Last week, Securities and Exchange Board of India (Sebi) chairman U.K. Sinha, speaking at the Confederation of Indian Industry Mutual Fund Summit, said something that took many of us by surprise. It is not often that a capital markets regulator speaks about the performance of products, the lack of it and how the regulator was going to deal with it. Regulators largely stay with removing systemic risk and the risk of fraud, leaving investors to deal with market risk on their own. Why would Sinha, then, point to nine fund houses that were beaten by their own benchmarks over the last three years and promise to take this up with the companies? Is this the start of micro-managed regulation?
I doubt that Sinha intends to look over the fund houses’ shoulders as they click “buy” and “sell”, but I think he was making a broader point and telling investors to look at benchmarks as a key determinant to evaluate fund house performance. Few investors understand the relevance of a benchmark and look at absolute returns on their money. For example, a few years ago, a fund house sought to take advantage of this ignorance and advertised in large hoardings that its schemes had returned 100% over the year. What investors did not understand is that the underlying index—the Nifty or the Sensex—went up by more than 100% over the year, lifting overall returns. The truth is that that fund house had schemes that had underperformed the benchmark while giving 100% returns! The logic of using an actively managed mutual fund route to investing is to be able to beat the benchmark. Just investing in an index fund or an exchange-traded fund will get you lower costs and average market returns. The reason you pay the higher management fees and take on more risk is so that the fund manager can get you benchmark-plus returns. When that does not happen investors must switch fund houses and schemes. Investors need to be educated about this and what better road than to get the media to report on what seems to be, an outrageous statement—Sebi will monitor performance.
Graphic by Jayachandran/Mint
The next question, of course, is: which are these nine fund houses that earned the ire of the regulator? Sebi did not release this list, nor do we have the methodology used to filter these out, but most of the names are not difficult to find—they make up the bottom rank of all league tables. I asked Value Research to crunch numbers for me and a special thanks to Charul Sharma for turning this data around so fast. The fund houses that have seen all of their equity funds underperform the benchmark over a three-year period are JM Financial, Baroda Pioneer, Deutsche and Edelweiss. JM has five, Deutsche four, Baroda Pioneer two equity schemes and Edelweiss one equity scheme in their equity portfolio that have all underperformed their own chosen benchmark. Over a five-year period, there are four fund houses with no funds that beat the benchmark and these are LIC Nomura, Morgan Stanley, JM Financial and Escorts. Look out for a more detailed list of fund houses later this week in these pages.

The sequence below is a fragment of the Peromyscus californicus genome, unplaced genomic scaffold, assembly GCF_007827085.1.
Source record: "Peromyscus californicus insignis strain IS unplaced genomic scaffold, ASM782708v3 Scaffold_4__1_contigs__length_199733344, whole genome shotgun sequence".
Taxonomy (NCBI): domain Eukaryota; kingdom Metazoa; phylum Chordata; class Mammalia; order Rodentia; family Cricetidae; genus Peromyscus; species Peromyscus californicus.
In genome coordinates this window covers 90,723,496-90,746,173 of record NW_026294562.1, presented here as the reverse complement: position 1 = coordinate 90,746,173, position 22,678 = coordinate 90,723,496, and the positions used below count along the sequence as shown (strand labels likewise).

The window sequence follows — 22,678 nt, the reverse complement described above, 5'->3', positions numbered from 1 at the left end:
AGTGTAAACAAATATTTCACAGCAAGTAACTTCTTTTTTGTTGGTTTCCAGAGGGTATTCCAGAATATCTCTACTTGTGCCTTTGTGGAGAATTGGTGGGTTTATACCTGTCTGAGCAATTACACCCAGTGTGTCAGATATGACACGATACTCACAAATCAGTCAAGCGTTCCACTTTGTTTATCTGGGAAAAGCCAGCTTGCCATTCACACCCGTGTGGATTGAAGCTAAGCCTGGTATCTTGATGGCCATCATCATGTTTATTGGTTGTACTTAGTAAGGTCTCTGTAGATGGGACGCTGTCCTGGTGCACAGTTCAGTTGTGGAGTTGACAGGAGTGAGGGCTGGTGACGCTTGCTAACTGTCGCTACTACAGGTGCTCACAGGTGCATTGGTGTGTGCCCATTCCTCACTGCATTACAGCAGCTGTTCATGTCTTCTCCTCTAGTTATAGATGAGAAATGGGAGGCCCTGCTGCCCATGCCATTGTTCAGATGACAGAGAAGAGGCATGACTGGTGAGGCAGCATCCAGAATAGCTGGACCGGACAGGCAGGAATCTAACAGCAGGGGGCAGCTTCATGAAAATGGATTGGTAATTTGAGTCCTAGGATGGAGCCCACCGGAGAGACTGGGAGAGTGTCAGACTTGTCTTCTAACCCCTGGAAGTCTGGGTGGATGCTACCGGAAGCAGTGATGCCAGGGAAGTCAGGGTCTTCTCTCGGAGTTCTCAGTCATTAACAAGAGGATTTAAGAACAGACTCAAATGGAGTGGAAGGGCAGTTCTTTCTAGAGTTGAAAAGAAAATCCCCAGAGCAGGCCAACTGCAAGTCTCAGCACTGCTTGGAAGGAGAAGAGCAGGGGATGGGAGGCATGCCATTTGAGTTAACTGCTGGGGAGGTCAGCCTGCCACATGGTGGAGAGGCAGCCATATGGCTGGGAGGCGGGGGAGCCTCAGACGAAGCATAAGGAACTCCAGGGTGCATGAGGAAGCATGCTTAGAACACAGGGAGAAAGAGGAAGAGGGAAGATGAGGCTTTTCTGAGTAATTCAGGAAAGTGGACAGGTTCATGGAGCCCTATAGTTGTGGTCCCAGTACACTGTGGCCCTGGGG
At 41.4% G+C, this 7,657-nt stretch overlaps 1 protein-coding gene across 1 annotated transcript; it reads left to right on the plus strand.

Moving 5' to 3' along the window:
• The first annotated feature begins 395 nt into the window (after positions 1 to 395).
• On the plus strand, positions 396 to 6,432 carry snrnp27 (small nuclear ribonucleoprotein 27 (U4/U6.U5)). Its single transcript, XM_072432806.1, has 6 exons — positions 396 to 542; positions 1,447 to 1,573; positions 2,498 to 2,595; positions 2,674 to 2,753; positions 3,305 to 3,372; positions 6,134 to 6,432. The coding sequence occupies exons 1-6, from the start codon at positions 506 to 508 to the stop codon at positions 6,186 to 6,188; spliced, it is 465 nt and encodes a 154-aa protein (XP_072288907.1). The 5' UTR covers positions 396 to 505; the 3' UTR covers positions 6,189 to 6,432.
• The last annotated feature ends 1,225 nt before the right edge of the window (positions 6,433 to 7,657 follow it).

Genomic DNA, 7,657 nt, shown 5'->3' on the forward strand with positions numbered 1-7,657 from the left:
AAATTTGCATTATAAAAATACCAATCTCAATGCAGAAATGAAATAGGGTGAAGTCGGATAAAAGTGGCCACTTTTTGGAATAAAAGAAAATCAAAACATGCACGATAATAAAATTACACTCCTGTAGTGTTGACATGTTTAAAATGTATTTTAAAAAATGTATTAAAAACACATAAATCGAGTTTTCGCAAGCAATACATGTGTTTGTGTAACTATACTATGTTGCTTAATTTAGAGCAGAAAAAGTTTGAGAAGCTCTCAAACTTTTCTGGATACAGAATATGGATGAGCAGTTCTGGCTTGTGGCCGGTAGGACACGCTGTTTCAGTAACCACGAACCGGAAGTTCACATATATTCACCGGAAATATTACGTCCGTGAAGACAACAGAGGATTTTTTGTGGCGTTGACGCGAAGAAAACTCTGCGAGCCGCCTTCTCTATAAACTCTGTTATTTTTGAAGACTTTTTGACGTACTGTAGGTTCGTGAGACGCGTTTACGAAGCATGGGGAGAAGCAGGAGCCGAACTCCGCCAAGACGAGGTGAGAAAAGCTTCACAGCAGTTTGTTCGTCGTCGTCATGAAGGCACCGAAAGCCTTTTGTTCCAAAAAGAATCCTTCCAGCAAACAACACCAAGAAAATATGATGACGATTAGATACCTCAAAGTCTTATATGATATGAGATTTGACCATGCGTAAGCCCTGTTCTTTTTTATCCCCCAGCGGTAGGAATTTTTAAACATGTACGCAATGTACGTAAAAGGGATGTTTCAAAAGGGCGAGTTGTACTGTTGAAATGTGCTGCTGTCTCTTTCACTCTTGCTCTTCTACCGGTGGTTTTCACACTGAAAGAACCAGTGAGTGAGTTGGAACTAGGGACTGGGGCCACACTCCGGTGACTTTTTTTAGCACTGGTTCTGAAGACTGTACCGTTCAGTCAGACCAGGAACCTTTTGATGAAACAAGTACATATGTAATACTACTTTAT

As an investor, why should you care about overall fund house performance, and not worry about just the scheme that you own? A fund house with 75-80% of its schemes outperforming the benchmark points to an asset manager with good investment hygiene and good systems. Fund houses have used the new fund offer route in the past to garner money and this done, have tended to ignore most schemes, focusing only on the flagship. An overall attitude of we-beat-the-benchmark points to a well-run fund house. The funds that have all their equity funds outperform the benchmark over a three-year period are AIG Global, Canara Robeco, Fidelity (before it was sold), HDFC, Mirae and Quantum. In the over-80% outperforming league table are fund houses such as DSP BlackRock, Franklin Templeton and ICICI Prudential.
If you hold units in any equity funds of the beaten-by-benchmarks fund houses, sell and switch to schemes from fund houses that populate the other end of the spectrum. Often investors get attracted to the lesser known fund houses and schemes by the carrot of a resurgent fund house or a scheme that will do really well. As a small investor with limited resources and risk appetite, remove the noise of non-performing fund houses and new fund houses. Let the high networth, seasoned investors take the higher risk needed to punt on a new fund house or the resurgent scheme of an old one. Your money is limited and so is your risk appetite. Stay with the proven winners. And start looking at benchmarks.
Monika Halan works in the area of financial literacy and financial intermediation policy and is a certified financial planner. She is editor, Mint Money, and Yale World Fellow 2011. She can be reached at email@example.com
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